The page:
As if small businesses don’t have enough trouble in this tight economy, in general they also have to wait longer to be reimbursed for their products/services. Ever since the economic downhill slide, large companies have been holding on to money for as long as possible, perhaps to hedge their bets against looming disaster, and the small business operator is the one suffering the consequences in an economy that is definitely difficult, to say the least.
A major repercussion of this practice – aside from the fact that the small business owner is not being reimbursed for his efforts and expenditures in a timely manner – is that he does not have the working capital, operating capital, line of credit or any form of credit line for small business to expand and produce more goods.
Unfortunately this is precisely what the economy doesn’t need! Read any news article and you will see that all the pundits insist that the economy needs to grow by xyz% per year to produce the comeback needed to get back on our financial feet again. It is small business that creates the majority of jobs. Without the financial cushion they need, this won’t happen. They are still operating too close to the financial edge to be able to lay out additional capital for expansion or the purchase of new equipment.
Another problem is having to turn to their vendors and ask for extensions on their end, or extend their credit line. Therefore, some vendors have implement COD or Cash Only sale. Needless to say, this does not do wonders for one’s revenue or profit, which then affects the ability to obtain a business loan. Some lucky small business owners still might have lines of credit that they can fall back on, but in many cases banks have been recalling these and turning them into term loans which have to be paid off by a certain date, not renewing current loans, thus putting yet more stress on the already stressed business owner.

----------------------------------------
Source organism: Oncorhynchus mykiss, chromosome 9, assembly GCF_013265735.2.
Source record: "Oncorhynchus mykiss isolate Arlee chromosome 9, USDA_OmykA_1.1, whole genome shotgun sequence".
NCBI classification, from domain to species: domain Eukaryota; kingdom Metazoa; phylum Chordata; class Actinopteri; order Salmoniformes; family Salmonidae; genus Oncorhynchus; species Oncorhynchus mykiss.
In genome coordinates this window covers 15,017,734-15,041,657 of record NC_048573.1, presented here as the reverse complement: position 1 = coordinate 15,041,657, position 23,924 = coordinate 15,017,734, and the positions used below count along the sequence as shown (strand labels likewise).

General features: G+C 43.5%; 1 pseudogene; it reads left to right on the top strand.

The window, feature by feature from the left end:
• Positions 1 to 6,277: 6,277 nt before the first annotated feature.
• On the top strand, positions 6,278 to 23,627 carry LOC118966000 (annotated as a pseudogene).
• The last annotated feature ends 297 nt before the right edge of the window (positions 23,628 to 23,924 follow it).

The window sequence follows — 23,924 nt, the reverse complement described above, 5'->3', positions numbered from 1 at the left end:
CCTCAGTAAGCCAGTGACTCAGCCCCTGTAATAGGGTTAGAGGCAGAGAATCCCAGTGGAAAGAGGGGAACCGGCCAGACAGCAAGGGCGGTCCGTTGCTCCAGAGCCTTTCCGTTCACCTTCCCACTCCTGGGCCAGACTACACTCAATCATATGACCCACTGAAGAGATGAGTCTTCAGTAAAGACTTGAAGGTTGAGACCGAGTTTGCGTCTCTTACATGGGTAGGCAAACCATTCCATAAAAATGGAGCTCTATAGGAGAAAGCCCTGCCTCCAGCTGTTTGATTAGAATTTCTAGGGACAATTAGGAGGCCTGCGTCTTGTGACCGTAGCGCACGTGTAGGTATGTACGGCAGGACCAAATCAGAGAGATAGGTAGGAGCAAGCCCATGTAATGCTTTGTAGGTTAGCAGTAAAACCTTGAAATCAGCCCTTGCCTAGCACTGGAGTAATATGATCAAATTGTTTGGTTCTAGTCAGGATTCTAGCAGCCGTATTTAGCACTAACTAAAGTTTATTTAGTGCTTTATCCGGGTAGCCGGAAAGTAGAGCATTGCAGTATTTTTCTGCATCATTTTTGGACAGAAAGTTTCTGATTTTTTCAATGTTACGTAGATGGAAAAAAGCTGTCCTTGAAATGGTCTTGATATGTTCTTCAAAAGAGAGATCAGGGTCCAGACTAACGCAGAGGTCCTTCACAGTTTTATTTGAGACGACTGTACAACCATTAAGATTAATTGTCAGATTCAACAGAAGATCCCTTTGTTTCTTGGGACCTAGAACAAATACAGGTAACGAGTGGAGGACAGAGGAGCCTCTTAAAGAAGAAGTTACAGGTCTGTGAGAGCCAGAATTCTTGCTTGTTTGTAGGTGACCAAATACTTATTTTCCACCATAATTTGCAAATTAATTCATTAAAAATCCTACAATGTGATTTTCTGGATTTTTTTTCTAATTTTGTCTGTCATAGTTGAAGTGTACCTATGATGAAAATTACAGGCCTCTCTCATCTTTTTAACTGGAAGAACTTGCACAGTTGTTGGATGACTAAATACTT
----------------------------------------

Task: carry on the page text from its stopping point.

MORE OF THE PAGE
Although banks say they are lending, they are very selective in their choice of whom they lend to (think exceptional credit is just one aspect of it). Based on analysis of data from the FDIC, the average American bank uses only 7.59% of its deposits for making loans to small business. Some of our biggest banks lend the least!
There is some good news though! There are options for the struggling merchant in the form of alternative banking, or alternative funding sources for commercial capital. These companies can provide short-term loans, merchant cash advances, bridge loan, or invoice factoring for those outstanding invoices. For technology or equipment needs there are also equipment leasing and financing that is very viable source of capital. SBA states that over 80% of small businesses lease equipment. Leasing is ideal for depreciating assets.
Keep in mind that most small business owners have options for small business funding, working capital, short term lending, but knowing where to go and who to trust is always important.
Trust and verify is always a good way to know who you will be working with when it comes to alternative commercial funding.